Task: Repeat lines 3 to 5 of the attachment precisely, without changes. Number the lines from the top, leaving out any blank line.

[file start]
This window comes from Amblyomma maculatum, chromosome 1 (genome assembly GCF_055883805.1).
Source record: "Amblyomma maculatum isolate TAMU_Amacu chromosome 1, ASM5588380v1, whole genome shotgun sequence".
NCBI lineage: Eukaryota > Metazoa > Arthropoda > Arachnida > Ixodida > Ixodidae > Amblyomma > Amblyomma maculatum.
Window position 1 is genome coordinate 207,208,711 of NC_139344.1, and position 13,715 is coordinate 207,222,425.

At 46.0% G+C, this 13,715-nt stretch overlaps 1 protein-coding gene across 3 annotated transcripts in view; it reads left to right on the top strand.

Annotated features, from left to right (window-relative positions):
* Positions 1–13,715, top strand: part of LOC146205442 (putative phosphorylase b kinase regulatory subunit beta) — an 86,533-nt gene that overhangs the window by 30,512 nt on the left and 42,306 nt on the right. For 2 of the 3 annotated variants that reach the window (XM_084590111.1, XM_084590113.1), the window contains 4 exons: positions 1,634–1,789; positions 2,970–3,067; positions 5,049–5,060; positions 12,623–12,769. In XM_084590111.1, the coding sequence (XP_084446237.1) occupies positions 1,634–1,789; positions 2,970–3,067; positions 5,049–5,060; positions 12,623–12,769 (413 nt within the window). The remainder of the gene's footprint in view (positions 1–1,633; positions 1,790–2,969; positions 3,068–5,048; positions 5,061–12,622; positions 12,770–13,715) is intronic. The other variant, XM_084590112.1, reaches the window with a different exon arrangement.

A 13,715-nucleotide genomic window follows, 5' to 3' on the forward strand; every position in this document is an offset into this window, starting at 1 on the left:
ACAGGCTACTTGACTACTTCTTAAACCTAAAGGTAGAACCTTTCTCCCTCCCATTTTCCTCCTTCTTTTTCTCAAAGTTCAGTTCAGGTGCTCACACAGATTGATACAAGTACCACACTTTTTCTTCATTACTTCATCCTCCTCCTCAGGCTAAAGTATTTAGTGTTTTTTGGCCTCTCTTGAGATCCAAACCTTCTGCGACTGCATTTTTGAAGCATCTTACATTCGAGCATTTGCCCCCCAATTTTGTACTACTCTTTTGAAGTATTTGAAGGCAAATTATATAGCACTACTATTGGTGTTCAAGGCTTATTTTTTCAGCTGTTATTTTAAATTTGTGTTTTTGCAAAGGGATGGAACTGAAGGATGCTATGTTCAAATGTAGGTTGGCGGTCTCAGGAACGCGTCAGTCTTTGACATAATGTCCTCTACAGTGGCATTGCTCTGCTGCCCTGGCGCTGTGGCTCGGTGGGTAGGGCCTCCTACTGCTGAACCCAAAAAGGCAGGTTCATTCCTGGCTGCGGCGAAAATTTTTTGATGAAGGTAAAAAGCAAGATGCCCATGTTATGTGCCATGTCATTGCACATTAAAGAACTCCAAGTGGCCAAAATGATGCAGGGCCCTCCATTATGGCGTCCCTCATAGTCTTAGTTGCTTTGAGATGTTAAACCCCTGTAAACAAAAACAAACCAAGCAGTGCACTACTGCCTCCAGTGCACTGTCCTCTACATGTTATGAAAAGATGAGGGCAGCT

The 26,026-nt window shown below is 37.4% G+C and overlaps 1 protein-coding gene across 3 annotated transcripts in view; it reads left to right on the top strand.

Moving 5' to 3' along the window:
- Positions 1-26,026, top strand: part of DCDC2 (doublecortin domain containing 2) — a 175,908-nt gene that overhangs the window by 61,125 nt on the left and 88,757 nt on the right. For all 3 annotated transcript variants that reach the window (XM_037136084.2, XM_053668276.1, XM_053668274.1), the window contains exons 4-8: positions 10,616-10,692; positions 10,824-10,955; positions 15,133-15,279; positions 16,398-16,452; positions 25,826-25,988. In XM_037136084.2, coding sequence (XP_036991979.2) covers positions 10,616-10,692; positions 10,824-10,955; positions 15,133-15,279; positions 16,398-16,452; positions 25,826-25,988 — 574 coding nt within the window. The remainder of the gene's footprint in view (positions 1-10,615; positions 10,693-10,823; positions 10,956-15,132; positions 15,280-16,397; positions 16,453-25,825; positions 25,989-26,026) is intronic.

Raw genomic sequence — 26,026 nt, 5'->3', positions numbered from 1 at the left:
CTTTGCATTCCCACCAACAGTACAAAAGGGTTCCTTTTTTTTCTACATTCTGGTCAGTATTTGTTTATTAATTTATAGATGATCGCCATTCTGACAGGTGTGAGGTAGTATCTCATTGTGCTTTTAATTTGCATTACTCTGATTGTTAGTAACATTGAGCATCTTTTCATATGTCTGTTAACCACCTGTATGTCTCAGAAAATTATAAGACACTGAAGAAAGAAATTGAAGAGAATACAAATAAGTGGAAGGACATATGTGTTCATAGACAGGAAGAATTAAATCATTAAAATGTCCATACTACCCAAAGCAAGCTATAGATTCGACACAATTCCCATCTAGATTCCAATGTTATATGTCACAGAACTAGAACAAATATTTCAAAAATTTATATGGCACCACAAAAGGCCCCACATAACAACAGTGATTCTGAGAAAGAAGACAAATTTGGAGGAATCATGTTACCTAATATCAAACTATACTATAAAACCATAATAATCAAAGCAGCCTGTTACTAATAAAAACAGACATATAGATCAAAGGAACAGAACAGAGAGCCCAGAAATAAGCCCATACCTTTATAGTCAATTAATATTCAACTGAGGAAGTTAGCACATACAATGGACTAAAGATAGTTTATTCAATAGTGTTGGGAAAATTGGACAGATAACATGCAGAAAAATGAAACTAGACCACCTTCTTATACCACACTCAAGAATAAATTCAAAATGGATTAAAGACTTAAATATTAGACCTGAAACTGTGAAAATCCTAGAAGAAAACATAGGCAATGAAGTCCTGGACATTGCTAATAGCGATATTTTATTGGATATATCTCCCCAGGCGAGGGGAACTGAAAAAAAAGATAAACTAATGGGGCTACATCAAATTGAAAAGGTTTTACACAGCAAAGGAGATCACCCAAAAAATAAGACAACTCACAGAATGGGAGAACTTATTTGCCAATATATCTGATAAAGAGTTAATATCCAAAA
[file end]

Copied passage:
NCBI lineage: Eukaryota > Metazoa > Arthropoda > Arachnida > Ixodida > Ixodidae > Amblyomma > Amblyomma maculatum.
Window position 1 is genome coordinate 207,208,711 of NC_139344.1, and position 13,715 is coordinate 207,222,425.

At 46.0% G+C, this 13,715-nt stretch overlaps 1 protein-coding gene across 3 annotated transcripts in view; it reads left to right on the top strand.